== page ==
If we’re going to take first (and subsequent) steps to making our God-given dreams a reality (and you can read the start of this series here), we need to be willing to Invest Time, which is the letter “I” in our “ATTA GIRL” acrostic.
This is probably the biggest stumbling block for me in fulfilling my dreams—I’d rather play! In some of my online writers groups, they will ask people for the best piece of advice they ever got. Many successful writers swear that advice was “BIC.” BIC stands for Butt in Chair. Put in the time to write.
Malcolm Gladwell says it takes an investment of 10,000 hours to develop mastery in anything. We develop our skills only as we put in the time that is necessary. And what’s necessary is often way more than we want to invest.
It’s tough to set aside time to learn or practice or make contacts, but if you don’t, your dream will never become reality. We will have to make some difficult choices.
Our lives are so full already, it’s unlikely that we will be able to add dream-fulfilling activities without ridding our lives of some nonessentials. What can go? What activities can you live without (or at least, with reduced portions of) so you can pursue your dream? Are there things you’re doing because it is someone else’s dream and they guilted you into it?
One of the most important lessons I’m learning is every time I say yes to something, I’m saying no to something else. It’s true in every area of our lives, from the mundane to the miraculous. When you said yes to wearing the outfit you have on today, you said no to everything else in your closet. When you say yes to spending Tuesday mornings escorting refugees to their appointments, you say no to everything else available to do on a Tuesday morning.
How will you choose wisely? How will I? Would I make better dream-fulfilling choices if before I invest time in playing one more game of Mah Jongg I take an inventory of all the things I’m saying no to in that time slot? How I spend my minutes is how I spend my days. And how I spend my days is how I spend my life. If I want to accomplish something, I’m going to have to figure out what peripheral things I’m going to say no to, so I can invest the time to make my dream happen.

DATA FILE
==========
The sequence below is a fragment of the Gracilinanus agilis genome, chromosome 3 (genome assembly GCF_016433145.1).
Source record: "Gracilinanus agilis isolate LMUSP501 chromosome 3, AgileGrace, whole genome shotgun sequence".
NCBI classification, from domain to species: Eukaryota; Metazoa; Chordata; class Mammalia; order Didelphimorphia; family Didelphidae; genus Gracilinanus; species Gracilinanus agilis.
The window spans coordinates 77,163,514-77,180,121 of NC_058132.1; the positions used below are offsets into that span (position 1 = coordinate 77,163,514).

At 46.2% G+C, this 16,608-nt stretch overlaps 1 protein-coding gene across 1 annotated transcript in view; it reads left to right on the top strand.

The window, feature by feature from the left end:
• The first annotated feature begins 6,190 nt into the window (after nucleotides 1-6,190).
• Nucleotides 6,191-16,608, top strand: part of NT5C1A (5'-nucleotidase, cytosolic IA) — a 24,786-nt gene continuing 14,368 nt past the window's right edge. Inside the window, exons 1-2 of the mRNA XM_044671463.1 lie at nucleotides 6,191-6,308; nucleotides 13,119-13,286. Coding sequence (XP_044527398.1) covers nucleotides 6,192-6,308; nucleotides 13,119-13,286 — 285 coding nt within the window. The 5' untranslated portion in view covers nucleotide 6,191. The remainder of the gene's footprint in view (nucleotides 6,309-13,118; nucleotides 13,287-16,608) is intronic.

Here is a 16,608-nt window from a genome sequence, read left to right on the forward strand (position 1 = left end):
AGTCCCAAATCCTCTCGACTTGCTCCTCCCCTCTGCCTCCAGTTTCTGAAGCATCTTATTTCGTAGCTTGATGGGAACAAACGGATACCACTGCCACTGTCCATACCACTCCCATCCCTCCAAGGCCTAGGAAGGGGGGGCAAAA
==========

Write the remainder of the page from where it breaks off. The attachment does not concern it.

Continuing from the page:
That’s an important lesson for your kids to learn as well. Ask: “If you’re going to do this activity, what will you have to stop doing?” We’re running our families ragged trying to do it all. Stop! Learn to recognize limitations for yourself and your family so your children will do so in their future as well.
Look for small blocks of time you can devote to dream pursuits—maybe your lunch hour at work, or the baby’s nap time, or maybe you can get up a half an hour earlier in the morning or forgo TV one night a week. Schedule it in, so nothing else takes its place. One popular motivational writer (wish I remembered who) had us make a chart of 100 hours broken down into 15-minute segments and challenged us to grab those 15-minute blocks all summer to spend pursuing our dreams. The goal was to reach 100 hours before fall arrived. Use whatever method works for you.
Unfortunately for people like me, we move on the path toward our dreams in direct proportion to the time we invest in it. As the Nike ad said, “Just Do It.”
Dreams cost us. Are you willing to make the investment?